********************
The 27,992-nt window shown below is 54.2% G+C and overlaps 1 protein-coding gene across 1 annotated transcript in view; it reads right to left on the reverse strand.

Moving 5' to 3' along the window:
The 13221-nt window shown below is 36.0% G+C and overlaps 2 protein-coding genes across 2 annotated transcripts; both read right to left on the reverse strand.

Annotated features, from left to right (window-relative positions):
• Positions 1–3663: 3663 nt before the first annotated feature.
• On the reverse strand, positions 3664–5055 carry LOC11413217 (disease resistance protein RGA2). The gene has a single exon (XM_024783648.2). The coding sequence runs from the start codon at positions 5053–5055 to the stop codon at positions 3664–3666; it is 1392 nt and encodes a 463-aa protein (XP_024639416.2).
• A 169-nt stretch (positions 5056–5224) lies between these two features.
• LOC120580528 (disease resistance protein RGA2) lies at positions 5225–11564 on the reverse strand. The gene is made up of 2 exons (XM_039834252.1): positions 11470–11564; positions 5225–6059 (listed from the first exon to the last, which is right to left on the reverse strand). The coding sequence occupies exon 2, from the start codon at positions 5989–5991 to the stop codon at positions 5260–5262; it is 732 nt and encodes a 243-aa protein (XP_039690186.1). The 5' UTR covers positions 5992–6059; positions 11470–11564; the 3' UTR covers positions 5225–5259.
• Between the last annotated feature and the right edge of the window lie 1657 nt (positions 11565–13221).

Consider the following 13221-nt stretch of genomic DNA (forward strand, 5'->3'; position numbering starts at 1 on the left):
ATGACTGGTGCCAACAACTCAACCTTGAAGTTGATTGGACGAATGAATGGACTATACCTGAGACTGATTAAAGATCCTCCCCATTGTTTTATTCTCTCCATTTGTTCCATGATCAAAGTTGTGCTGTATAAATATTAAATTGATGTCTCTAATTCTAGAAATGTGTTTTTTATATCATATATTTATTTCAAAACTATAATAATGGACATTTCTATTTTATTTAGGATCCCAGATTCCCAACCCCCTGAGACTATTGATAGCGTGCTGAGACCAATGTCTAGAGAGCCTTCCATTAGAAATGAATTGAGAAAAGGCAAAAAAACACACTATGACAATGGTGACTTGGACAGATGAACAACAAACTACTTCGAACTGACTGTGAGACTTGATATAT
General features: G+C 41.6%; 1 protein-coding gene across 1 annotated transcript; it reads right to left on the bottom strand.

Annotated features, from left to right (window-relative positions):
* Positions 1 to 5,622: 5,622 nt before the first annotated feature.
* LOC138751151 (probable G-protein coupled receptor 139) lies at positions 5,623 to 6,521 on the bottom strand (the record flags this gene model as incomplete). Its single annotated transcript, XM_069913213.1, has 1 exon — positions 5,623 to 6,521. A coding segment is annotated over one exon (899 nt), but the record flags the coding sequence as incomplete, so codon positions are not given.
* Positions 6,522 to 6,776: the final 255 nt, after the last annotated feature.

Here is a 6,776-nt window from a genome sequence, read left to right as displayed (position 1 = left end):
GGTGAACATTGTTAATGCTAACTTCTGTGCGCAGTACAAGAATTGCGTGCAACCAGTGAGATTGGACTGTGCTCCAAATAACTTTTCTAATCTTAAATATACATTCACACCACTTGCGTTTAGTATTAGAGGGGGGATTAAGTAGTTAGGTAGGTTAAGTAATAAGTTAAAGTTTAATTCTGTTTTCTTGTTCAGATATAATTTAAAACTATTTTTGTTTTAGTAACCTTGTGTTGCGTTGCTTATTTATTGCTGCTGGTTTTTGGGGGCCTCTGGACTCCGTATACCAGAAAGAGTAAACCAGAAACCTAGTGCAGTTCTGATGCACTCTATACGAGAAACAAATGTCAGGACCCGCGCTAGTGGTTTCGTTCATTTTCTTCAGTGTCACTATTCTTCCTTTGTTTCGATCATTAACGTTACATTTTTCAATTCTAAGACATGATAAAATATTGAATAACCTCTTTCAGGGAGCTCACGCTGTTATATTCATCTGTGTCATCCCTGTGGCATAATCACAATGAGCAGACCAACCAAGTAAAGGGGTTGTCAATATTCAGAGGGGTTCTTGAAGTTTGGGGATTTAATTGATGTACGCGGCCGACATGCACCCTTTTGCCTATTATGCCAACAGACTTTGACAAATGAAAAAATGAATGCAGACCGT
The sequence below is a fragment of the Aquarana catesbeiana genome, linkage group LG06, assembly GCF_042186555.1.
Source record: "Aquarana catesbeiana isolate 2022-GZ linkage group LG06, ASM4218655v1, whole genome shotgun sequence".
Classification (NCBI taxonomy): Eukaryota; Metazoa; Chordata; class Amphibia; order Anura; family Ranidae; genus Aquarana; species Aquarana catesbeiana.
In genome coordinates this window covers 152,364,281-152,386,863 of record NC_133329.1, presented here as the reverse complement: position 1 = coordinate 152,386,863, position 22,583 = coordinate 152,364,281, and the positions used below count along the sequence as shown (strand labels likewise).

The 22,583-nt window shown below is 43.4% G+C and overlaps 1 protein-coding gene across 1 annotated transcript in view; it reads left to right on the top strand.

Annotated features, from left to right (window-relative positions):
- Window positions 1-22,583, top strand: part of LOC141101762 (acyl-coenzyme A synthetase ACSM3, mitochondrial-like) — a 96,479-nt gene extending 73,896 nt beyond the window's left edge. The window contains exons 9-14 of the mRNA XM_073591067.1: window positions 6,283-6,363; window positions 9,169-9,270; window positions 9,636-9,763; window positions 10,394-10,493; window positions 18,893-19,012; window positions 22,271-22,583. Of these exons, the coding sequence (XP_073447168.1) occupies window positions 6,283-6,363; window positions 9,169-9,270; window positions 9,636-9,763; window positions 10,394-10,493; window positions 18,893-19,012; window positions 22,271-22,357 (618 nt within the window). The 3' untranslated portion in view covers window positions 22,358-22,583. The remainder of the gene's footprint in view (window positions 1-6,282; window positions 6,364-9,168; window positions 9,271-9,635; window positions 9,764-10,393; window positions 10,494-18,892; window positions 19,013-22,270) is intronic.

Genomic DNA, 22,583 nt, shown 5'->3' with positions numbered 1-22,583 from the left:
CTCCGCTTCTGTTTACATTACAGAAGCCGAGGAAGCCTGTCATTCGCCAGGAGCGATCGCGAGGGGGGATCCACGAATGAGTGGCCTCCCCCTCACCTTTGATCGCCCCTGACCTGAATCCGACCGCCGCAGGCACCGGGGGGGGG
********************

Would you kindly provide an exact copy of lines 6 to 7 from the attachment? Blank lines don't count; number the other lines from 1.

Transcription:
• On the reverse strand, positions 3664–5055 carry LOC11413217 (disease resistance protein RGA2). The gene has a single exon (XM_024783648.2). The coding sequence runs from the start codon at positions 5053–5055 to the stop codon at positions 3664–3666; it is 1392 nt and encodes a 463-aa protein (XP_024639416.2).
• A 169-nt stretch (positions 5056–5224) lies between these two features.